Sangeet & Mehendi
“Sangeet is a chance for relatives and friends of both the bride and the groom to get together,” Sunita continues. “They play instruments, dance, sing, and interact with each other. Sometimes they even poke fun at the bride and groom.” The party is hosted by the bride’s family and is also a time for introducing members of the families to each other.
At the Sangeet, an Indian bride takes part in a Mehendi ceremony, during which she and her female family members and friends gather for henna. “In the traditional Mehendi ritual,” says Sunita, “two or three women are hired to do the actual designs for the bride and her female guests. The artists create intricate designs on the hands or feet of the bride and her friends and family, using a paste of dried ground henna leaves. The henna is believed to ward off evil, promote fertility, and attract good energy for the soon-to-be wedded couple.”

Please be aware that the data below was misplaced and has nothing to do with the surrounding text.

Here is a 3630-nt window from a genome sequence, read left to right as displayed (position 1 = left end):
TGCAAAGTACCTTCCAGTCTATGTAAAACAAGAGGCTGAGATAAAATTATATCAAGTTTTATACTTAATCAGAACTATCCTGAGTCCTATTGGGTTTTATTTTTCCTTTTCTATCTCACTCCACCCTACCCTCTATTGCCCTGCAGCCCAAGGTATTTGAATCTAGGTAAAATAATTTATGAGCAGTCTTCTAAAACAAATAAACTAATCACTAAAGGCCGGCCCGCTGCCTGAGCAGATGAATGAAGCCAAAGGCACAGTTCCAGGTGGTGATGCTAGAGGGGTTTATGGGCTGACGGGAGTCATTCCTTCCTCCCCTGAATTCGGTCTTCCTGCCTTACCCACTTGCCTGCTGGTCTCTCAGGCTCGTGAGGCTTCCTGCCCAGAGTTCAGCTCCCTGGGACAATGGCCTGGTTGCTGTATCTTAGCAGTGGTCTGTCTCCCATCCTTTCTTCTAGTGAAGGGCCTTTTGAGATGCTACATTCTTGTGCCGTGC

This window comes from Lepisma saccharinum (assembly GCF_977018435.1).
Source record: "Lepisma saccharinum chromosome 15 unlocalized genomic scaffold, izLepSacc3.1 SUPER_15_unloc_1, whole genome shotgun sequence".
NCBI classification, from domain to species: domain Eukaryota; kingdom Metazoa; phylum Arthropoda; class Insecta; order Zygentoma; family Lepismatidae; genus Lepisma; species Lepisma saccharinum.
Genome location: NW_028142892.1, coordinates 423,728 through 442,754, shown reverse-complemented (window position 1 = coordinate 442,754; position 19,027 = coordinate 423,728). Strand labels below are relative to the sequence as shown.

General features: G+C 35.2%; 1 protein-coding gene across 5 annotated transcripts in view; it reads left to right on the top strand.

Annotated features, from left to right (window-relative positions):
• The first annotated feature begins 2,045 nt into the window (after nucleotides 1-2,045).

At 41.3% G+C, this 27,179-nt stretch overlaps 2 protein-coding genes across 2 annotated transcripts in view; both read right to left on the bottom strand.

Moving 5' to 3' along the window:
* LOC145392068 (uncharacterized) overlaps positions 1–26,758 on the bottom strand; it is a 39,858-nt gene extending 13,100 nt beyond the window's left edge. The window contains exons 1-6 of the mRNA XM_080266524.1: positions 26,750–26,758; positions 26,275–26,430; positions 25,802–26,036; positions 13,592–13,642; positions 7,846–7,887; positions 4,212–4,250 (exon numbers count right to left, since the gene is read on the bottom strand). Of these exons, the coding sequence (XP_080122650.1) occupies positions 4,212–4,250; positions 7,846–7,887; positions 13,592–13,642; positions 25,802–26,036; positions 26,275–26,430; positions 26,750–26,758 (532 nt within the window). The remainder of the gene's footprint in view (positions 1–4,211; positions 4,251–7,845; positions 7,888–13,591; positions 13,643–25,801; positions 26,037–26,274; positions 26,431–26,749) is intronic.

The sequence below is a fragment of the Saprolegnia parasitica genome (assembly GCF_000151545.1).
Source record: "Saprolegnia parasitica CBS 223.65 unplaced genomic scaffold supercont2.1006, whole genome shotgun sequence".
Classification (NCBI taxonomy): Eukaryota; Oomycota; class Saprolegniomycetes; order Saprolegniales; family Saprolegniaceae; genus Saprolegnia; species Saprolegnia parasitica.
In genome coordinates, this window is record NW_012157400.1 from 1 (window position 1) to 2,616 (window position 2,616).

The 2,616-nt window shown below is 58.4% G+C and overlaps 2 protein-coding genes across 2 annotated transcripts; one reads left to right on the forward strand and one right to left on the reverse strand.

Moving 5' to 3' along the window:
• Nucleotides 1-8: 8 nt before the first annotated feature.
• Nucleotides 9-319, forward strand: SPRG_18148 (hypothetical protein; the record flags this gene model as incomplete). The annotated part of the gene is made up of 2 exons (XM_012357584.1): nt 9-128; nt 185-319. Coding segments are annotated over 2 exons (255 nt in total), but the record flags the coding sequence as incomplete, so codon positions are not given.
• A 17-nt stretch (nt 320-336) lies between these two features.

The names of both the bride and the groom are “hidden” in the bride’s artwork and the groom is meant to find the names. There is also a saying that the deeper the color of the henna, the stronger the bond between husband and wife and the better the bride will get along with her mother-in-law. “So brides often let the henna dry for up to eight hours!”
” Brings gifts for the mothers of both the bride and the groom, including the dresses they will wear at the wedding.
The traditional Indian wedding itself is a ritual of three separate events: the Sangeet and Mehendi, the ceremony, and the reception celebration.”